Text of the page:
Why all the fuss about fibre?

Katie Noble, SPCNM Graduate Practitioner 2019

For me fibre still conjures up images of elderly people, the token expired Metamucil in the pantry and daily bowls of insipid bran cereal that need to be endured to “keep you regular”.

There is so much more to fibre, and it is so important to the healthy function of our bodies. It comes up again and again as vital in the treatment of many modern illness due to its ability to:

  • Bind to bile salts and cholesterol to prevent them from being absorbed from the digestive tract and therefore lowering cholesterol levels
  • Assists with the excretion of oestrogen
  • Bulk up our stool which helps move waste through the digestive tract, faster transit = less contact toxins have with the intestinal cells
  • Provide a food source for the good bacteria in the gut which then create short chain fatty acids which feed your colon cells and provide 10% of our calorie needs. SCFAs are also anti-inflammatory in the gut
  • Increase feelings of fullness and slow down gastric emptying which helps us feel fuller for longer

What is fibre?

Fibre is the part of plants that resists digestion and is not absorbed so subsequently ferments in the large intestine. It can be dietary from fruits, vegetables and grain or functional which is added to foods during processing.

Fibre is either:

  • Soluble which is found in oats, beans and some fruit and vegetables which creates a gel when mixed with liquid that helps promotes the growth of desirable bacteria and helps lower blood glucose levels and cholesterol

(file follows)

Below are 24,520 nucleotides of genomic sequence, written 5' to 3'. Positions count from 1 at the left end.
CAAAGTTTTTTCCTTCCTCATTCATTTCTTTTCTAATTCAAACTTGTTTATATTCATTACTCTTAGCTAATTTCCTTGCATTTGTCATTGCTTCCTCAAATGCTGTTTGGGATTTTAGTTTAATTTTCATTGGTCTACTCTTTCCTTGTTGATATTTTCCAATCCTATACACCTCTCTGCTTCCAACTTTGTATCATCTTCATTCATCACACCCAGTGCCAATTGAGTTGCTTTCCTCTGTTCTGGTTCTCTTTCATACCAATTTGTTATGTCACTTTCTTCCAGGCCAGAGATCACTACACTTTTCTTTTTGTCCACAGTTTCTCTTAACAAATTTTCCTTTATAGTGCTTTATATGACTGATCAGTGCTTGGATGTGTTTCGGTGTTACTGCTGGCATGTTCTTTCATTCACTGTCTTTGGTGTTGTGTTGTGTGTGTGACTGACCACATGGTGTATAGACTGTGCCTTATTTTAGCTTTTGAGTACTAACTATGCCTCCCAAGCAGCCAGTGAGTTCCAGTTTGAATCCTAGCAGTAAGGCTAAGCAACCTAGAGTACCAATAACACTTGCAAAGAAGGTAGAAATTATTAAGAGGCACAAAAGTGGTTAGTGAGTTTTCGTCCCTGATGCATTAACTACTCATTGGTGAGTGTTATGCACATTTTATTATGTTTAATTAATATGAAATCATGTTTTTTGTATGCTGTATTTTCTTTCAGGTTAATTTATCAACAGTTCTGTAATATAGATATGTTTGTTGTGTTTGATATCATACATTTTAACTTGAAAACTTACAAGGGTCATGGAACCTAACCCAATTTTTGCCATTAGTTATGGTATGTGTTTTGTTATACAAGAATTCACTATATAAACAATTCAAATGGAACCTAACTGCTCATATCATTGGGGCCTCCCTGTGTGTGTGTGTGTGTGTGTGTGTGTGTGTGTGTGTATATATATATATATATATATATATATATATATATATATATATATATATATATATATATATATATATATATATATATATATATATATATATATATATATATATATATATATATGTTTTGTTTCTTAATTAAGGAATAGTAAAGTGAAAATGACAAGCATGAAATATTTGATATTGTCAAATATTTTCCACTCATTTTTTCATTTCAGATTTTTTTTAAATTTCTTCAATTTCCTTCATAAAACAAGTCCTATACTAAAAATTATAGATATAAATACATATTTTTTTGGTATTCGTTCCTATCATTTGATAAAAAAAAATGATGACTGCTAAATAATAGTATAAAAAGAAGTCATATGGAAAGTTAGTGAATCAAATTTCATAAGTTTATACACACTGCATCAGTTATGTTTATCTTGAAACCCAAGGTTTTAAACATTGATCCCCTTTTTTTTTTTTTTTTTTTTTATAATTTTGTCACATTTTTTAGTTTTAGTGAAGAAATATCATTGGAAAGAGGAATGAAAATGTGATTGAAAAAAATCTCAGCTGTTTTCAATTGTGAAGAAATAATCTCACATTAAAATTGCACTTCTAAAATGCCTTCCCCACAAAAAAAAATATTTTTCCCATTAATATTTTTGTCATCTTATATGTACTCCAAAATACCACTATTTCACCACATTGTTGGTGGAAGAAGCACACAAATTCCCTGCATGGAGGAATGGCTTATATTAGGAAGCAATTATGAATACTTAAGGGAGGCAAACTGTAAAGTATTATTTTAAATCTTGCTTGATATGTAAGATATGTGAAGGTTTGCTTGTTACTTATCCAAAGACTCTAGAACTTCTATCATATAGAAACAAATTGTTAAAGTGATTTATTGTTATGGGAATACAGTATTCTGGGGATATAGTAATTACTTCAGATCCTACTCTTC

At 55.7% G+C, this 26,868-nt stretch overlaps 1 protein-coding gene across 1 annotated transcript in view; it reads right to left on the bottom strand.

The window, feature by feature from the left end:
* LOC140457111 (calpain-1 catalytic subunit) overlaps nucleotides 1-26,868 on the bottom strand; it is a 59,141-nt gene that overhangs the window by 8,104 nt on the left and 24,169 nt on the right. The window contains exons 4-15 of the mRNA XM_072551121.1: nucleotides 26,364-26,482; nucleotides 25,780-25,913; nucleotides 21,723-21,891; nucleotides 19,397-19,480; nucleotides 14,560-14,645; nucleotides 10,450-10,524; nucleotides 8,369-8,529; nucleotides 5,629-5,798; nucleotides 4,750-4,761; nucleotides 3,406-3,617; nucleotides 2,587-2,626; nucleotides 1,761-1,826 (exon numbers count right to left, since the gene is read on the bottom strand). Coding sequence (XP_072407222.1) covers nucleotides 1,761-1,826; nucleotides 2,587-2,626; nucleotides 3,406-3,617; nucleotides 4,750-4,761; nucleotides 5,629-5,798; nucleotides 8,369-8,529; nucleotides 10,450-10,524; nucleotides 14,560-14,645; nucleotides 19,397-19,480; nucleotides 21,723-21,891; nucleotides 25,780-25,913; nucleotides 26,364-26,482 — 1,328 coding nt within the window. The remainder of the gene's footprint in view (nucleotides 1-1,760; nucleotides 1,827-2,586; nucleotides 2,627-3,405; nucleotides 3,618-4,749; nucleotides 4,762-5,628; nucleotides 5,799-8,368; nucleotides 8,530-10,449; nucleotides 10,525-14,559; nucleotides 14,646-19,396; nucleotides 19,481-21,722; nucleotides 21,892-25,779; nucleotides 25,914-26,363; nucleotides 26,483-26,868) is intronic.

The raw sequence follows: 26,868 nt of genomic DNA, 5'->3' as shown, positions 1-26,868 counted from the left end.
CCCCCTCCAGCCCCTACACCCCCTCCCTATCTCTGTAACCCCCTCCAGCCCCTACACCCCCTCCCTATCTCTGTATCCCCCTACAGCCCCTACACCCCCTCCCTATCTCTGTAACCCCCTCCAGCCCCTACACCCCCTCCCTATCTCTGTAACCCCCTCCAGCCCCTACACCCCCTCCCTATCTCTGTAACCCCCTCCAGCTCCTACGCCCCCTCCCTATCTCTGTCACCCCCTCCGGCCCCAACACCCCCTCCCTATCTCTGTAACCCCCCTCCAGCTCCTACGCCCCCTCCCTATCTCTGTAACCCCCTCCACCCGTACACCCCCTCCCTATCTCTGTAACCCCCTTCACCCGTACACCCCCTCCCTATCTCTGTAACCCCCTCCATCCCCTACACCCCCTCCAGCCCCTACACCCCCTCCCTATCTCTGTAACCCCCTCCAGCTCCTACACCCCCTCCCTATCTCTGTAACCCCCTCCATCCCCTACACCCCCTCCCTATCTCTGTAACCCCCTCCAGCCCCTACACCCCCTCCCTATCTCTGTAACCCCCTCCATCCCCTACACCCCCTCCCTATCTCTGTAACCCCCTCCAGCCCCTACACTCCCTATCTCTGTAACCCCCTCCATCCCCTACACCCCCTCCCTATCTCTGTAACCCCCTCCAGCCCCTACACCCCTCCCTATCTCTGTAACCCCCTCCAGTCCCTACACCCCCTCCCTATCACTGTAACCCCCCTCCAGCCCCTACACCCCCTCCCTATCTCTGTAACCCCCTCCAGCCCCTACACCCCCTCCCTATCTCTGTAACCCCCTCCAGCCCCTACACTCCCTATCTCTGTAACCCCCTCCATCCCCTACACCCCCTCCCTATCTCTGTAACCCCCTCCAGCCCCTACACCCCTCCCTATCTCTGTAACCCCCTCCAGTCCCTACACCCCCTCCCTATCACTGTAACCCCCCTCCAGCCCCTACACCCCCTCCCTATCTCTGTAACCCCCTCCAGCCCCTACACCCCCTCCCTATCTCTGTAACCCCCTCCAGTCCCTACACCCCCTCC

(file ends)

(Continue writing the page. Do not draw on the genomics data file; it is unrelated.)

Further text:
• Insoluble which bulks up the stool and encourages bowel movements while sweeping down the digestive tract. It is found in whole grains, bran, kidney beans and fruit and vegetables.

Before the advent of grain cultivation, our large fibre intake was mainly from fruit and vegetables. Studies of African tribes in the 1970’s and 80’s revealed they were often consuming more than 100g fibre per day and experienced a much lower incidence of coronary heart disease, diabetes, diverticulosis and gallstones. Our western diet with processed and refined foods means our fibre intake is significantly lower and the 2008 / 2009 Adult Nutritional Survey revealed most of us Kiwis just aren’t getting enough of the good stuff: men are having on average 22g, females around 17.5g and children 17.9g. The Ministry of Health recommends 30g for men and 25g for women. The sad news is that fibre from grain contains phytic acid which can prevent the absorption of essential minerals like magnesium, zinc and iron, so fruits and vegetables are really the best source of fibre.

How to increase your fibre:

  • Turn to fresh fruit or vegetables for snacks between meals and keep the skin on for the extra fibre
  • Switching white foods for brown alternatives: whole grain breads, brown rice and pasta and try out recipes with buckwheat, millet, oat and rye. Try using ground oats as a part replacement for flour in some biscuit recipes
  • Add barley, chickpeas and lentils to soups and stews and grate some carrot and courgettes or add beans into mince dishes for children to get some valuable vegetables in under the radar of fussy eaters
  • Add nuts and seeds to salads or smoothies

Eating good quantities of fibre especially the soluble type can lower the risk of obesity, cardiovascular disease, cancer, diabetes, atopic illness and many gastrointestinal disorders. Kids with low fibre diets are more likely to have an increased life-long risk of these disorders but it’s never too late to get more in. Remember as with anything, variety is the key to keep the bowel bacteria guessing.

When increasing your fibre intake take it slowly, a large change can cause some unwanted side effects of fermentation like gas and bloating and make sure you are also drinking plenty of water.


Brewer, S. (2013). Eat well, stay well: What to eat to beat common ailments. London, England: Connections Book Publishing

Hechtman, L. (2012). Clinical naturopathic medicine. Sydney, Australia: Churchill Livingstone: Elsevier

Lyon, M. (2013). Dietary Fiber. In M. Murray & J. Pizzorno (Eds.), The textbook of natural medicine (pp. 469 – 474). New York, NY: Churchill Livingstone Elsevier

Murray, M., Pizzorno, J. & Pizzorno, L. (2005). The encyclopaedia of healing foods. New York, NY: Atria Books

New Zealand Nutrition Foundation. (2015). Dietary fibre. Retrieved from: Click here…